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Old 08-04-2023, 02:15 AM   #46
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Re: Torqueing Lubricated Head Bolts with a dry spec.

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Originally Posted by buick8791 View Post
An questions(maybe an wrong issue on this thread, sorry) regarding WD-40 used to the rubber parts in the car, for instance the brake caliber rubber o-rings related to the caliber sliding parts:

Is that stuff swelling the rubber parts some how?

BR,

buick8791

Yeh, I'd say you are a bit off topic, but since we are here, I'd say you shouldn't use it, cos I THINK its an organic solvent base with some wax (something like white spirit, though I dunno exactly what it is) and will likely attack rubber.


My routine is


Ignore the prevailing Internyet advice to blow the pistons out with compressed air, spectacularly daft when you have a brake pedal designed for the job.


(TBH it took me a day or two of messing about for this to dawn on me)

Clean - up pistons and bores with aluminium foil, a gentle conformable abrasive with an anti-corrosion effect


Calipers (and especially the slider surfaces under the stainless steel clips) abrade with a flattened beer can disk in a power drill, finally using sunflower oil as a binder, so you get an aluminium paint in intimate contact with the steel.


Dry lube only (or nothing) on the stainless clip surfaces and pad ears. I rub the clips with a soft "chippy" carpenters flat pencil, and wrap PTFE tape around the pad ears.


Caliper pins wrap with PTFE tape and apply silicone grease (bought in Japan).



I also have some Red Rubber grease I bought in Japan, and some fantastically expensive Bendix Ceramlube I bought in Australia (you can't get anything in Taiwan) but the PTFE/silicone combo seems to work well so I havn't used them.
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Old 08-04-2023, 02:36 AM   #47
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Re: Torqueing Lubricated Head Bolts with a dry spec.

I had to remove the head again due to me following the advice in the manual to lock the cam sprocket with a screwdriver. This was quite clearly never going to work, and sho nuf the cam sprocket shifted and jammed.


(I'm quite impressed by the utter bollocks in the manual in this context. The suggestions for locking the crankshaft were similarly reality defying.)



I used the torque-to-turn-translation (tturnslation?) method for aluslip lubricated bolts as before.


Recorded torque values are higher this time, perhaps due to the thinning out of the aluslip and/or compression of the gasket.


https://forumosauploads-12829.kxcdn....27a93c15b0.png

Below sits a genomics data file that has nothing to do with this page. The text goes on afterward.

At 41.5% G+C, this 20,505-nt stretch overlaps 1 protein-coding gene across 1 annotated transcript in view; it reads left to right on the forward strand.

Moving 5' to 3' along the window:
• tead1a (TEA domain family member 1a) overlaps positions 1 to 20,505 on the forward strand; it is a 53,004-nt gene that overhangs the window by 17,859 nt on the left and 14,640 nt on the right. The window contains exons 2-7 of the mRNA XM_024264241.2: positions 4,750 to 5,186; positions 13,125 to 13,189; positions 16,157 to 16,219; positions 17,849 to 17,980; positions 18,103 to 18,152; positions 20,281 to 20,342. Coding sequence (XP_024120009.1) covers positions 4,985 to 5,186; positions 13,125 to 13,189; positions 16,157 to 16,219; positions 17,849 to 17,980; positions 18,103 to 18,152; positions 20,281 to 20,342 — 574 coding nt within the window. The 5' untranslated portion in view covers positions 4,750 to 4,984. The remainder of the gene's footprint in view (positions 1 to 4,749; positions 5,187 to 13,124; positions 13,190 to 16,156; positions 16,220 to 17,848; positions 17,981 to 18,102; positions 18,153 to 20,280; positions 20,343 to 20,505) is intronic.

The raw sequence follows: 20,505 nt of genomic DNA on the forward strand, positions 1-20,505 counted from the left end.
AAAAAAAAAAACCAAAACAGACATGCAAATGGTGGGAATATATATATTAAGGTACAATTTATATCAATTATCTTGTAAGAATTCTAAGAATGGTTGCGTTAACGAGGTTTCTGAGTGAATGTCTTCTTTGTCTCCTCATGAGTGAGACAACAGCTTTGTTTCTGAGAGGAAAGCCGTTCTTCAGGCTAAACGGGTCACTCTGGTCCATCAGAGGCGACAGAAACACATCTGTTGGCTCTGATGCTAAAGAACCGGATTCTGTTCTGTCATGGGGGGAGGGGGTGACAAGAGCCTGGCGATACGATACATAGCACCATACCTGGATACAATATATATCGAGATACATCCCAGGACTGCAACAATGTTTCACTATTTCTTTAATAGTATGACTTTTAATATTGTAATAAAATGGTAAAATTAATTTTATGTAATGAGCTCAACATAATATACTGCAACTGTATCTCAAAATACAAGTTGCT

https://forumosauploads-12829.kxcdn....dd82552d7b.png



If I have to do it again (hope not) I'll top up the aluslip a bit, and maybe use some copper spray on the gasket.


Bolt 2 (In the tightening sequence, B3 in position) doesnt gain any torque between the penultimate and final tightening, which seems odd, but happened last time. so it also seems consistent.


I'd guess this is due to the turning of bolt 1 unloading it.
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Old 08-04-2023, 06:20 PM   #48
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Re: Torqueing Lubricated Head Bolts with a dry spec.

The increase in torque does seem to support the “received wisdom” that you shouldn’t re-use head gaskets (though I have re used one on an 1800 BMC B series with no issues, and you have to re-use at least once to use this torque translation technique).


Probably contra-indicates installing this gasket again, or indicates reverting to a torque limited procedure if I did re-use it.


If I have to take the head off again, I might re-use the original gasket, (which has only been installed once, though of course its been in the engine for 12 years) or maybe even break down and buy yet another head gasket.
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Old 08-07-2023, 12:00 PM   #49
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Re: Torqueing Lubricated Head Bolts with a dry spec.

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Originally Posted by ducked View Post
Yeh, I'd say you are a bit off topic, but since we are here, I'd say you shouldn't use it, cos I THINK its an organic solvent base with some wax (something like white spirit, though I dunno exactly what it is) and will likely attack rubber.


My routine is


Ignore the prevailing Internyet advice to blow the pistons out with compressed air, spectacularly daft when you have a brake pedal designed for the job.


(TBH it took me a day or two of messing about for this to dawn on me)

Clean - up pistons and bores with aluminium foil, a gentle conformable abrasive with an anti-corrosion effect